As its name suggests, the double-decker living root bridge is made of the root of living trees. This natural wonders was initiated by some local people who developed the art of root weaving using a bamboo structure. It takes about 30 years to grow a full living root bridge. You first need to reach the village of Tyrna (you can hire a scooty or hitchhike from Cherrapunji). From there, follow the 3500+ steps down to a small village full of cafes and guesthouses. Be warned that it is quite a touristic place. From there, you can walk to many living root bridges, the most famous being the double-decker one. Access to the bridge costs 50 Rs (plus extra charge for a camera). Please note that the bridge is closed on Sunday! You can also swim in the river, so bring your swim gear if you want a dip in crystal clear water.

The famous double-decker living root bridge

From the bridge, you can continue hiking for about 2 km to reach the Rainbow waterfall. This part of the trail is much less touristy, but you’ll be fully immersed in the lush jungle. About halfway between the double-decker bridge and Rainbow Fall, you’ll reach the Blue Lagoon, a beautiful natural swimming pool with its own waterfall. You can swim there but you have to hire a life jacket for 100 Rs.

Rainbow waterfall

From the double-decker living root bridge, you can also walk up to the famous Nohkalikai waterfalls and then back to Cherrapunji. It’s a long and steep walk, but it’s worth it if you’re in good shape. I’d recommend downloading an offline map beforehand ( or because it’s easy to get lost without it.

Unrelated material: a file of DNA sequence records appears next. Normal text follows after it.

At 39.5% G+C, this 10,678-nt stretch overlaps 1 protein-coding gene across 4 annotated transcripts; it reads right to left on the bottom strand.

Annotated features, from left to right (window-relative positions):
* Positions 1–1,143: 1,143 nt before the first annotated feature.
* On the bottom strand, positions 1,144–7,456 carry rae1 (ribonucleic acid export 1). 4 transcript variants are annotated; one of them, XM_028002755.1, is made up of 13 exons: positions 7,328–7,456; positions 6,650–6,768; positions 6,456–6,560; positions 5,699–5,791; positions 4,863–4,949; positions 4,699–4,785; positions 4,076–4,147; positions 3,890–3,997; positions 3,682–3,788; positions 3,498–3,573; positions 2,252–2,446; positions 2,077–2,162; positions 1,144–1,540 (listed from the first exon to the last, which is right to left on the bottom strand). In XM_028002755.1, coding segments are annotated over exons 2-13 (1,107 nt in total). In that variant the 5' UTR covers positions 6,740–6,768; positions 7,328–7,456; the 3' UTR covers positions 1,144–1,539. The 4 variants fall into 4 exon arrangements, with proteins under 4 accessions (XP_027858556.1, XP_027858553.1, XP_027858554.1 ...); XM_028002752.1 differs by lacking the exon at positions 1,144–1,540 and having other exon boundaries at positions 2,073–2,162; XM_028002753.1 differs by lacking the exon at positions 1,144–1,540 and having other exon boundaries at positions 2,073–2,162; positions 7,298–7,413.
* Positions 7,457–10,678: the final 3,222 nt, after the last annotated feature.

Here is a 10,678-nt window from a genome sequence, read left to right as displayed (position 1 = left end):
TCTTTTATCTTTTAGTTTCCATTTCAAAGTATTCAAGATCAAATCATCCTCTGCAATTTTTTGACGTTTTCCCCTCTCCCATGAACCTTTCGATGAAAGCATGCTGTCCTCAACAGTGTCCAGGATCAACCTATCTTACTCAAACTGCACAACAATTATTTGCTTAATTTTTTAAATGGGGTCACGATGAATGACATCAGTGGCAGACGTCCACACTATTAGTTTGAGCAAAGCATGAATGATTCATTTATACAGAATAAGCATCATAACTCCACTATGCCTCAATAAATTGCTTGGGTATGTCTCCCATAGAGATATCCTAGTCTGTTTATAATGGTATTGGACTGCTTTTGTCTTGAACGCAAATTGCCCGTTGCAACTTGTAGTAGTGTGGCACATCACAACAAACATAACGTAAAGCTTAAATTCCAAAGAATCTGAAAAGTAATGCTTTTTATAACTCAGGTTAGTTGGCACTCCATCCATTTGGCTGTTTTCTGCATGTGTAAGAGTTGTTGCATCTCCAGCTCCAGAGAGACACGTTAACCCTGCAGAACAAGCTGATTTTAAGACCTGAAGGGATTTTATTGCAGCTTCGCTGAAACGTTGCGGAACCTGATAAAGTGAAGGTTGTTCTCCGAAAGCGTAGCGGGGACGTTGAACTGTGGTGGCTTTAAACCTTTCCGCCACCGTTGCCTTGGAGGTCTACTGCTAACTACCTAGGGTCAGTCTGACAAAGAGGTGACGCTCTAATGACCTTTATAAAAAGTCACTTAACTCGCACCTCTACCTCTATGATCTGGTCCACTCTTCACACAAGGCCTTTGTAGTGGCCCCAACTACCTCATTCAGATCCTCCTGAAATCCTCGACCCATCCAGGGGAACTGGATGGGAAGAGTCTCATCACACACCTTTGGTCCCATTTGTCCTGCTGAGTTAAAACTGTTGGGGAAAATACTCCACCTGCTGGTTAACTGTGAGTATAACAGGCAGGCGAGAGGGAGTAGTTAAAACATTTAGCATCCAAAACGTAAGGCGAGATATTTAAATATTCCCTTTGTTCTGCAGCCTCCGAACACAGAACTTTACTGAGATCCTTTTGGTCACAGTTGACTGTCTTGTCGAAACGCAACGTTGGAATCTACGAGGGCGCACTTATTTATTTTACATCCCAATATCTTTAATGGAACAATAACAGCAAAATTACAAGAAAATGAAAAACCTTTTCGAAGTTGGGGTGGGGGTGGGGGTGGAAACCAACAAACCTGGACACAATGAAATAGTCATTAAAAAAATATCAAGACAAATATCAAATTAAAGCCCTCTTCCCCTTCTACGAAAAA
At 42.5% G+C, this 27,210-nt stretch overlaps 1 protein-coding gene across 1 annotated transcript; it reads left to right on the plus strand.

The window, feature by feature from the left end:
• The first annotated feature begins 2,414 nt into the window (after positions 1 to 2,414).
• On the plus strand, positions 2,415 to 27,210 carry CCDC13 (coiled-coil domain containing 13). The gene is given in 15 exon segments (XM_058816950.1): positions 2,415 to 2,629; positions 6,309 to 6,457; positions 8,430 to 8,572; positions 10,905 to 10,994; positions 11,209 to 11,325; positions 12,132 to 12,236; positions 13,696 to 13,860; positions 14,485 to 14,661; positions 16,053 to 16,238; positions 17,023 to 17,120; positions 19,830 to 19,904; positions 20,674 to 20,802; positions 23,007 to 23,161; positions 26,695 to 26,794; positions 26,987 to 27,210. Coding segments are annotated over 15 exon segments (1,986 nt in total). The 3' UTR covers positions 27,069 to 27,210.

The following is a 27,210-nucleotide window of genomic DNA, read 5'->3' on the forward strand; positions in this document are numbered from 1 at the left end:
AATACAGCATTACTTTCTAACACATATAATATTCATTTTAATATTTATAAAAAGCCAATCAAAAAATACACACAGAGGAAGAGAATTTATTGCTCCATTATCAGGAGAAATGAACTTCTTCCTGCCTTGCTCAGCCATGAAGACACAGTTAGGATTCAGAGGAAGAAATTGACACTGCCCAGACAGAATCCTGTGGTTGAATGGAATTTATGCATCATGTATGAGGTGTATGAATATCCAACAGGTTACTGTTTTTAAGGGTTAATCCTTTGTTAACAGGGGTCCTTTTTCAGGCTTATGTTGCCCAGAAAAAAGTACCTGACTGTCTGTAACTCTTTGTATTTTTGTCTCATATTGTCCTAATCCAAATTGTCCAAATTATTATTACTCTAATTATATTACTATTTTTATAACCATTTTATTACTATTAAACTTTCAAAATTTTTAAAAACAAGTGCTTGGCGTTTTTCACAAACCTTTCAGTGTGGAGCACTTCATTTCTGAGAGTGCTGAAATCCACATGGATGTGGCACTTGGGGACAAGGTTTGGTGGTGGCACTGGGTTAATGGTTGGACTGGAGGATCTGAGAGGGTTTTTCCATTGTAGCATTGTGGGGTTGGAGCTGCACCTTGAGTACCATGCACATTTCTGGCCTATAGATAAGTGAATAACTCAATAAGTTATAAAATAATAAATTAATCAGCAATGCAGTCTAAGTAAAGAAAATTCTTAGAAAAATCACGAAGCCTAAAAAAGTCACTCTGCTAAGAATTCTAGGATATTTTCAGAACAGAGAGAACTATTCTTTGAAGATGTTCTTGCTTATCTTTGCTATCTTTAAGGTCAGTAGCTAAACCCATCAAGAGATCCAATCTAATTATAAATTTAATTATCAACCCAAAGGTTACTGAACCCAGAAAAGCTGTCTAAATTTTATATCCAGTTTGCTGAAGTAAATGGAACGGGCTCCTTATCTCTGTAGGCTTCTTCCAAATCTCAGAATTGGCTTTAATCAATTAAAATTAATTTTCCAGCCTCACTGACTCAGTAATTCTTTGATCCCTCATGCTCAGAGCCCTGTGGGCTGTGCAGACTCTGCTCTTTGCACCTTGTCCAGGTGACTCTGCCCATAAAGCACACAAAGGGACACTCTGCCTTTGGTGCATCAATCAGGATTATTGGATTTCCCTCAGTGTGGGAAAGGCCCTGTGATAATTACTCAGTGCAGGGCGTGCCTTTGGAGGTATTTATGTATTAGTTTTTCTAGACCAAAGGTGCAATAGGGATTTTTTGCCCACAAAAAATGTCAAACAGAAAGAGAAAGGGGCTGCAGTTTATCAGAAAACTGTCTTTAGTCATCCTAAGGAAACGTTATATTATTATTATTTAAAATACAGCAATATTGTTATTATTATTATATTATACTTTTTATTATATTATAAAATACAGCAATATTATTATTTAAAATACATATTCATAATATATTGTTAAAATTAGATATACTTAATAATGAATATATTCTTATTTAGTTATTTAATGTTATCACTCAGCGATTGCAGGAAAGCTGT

Nohkalikai waterfalls during dry season

The Nohkalikai waterfalls are perhaps the most famous sight in Meghalaya. If you can, go there at sunset for the best lighting.

Dainthlen Falls and Wei Sawdong Falls are also spectacular waterfalls, but access to tourists is currently closed due to ongoing tensions between villagers.

Prut waterfall

Other waterfalls worth mentioning are : Prut waterfalls (50 Rs entrance fee), Janailar falls and Lyngskiar fall, and Golden Caves (50 Rs entrance fee). These three waterfalls are close to each other and can be covered on the same day. You can rent a scooty in Cherrapunji to reach these waterfalls.

Lyngskiar fall

Finally, you can visit Mawsmai caves and the Seven Sisters waterfall within walking distance from Cherrapunji.

Further away from Cherrapunji

  • Mawryngkhang trek : a frightening walk on the side of a cliff. The path is made of bamboo attached together. Only for those who aren’t afraid of heights!
  • Dawki : a village known for its crystal clear river water.
  • Mawlynnong : known for being the cleanest village in India.
  • Mawsynram : famous for being the wettest place on earth.


Meghalaya is a stunning place that looks and feels very different from the rest of India. With its numerous waterfalls and its famous living root bridges, it’s a great place to get some pure air and witness Nature’s marvels. Go there during or shortly after the monsoon season in order to experience the waterfalls in their full flow. Be aware that a trip to Meghalaya is costlier than the rest of India, but don’t let this discourage you from exploring this stunning region!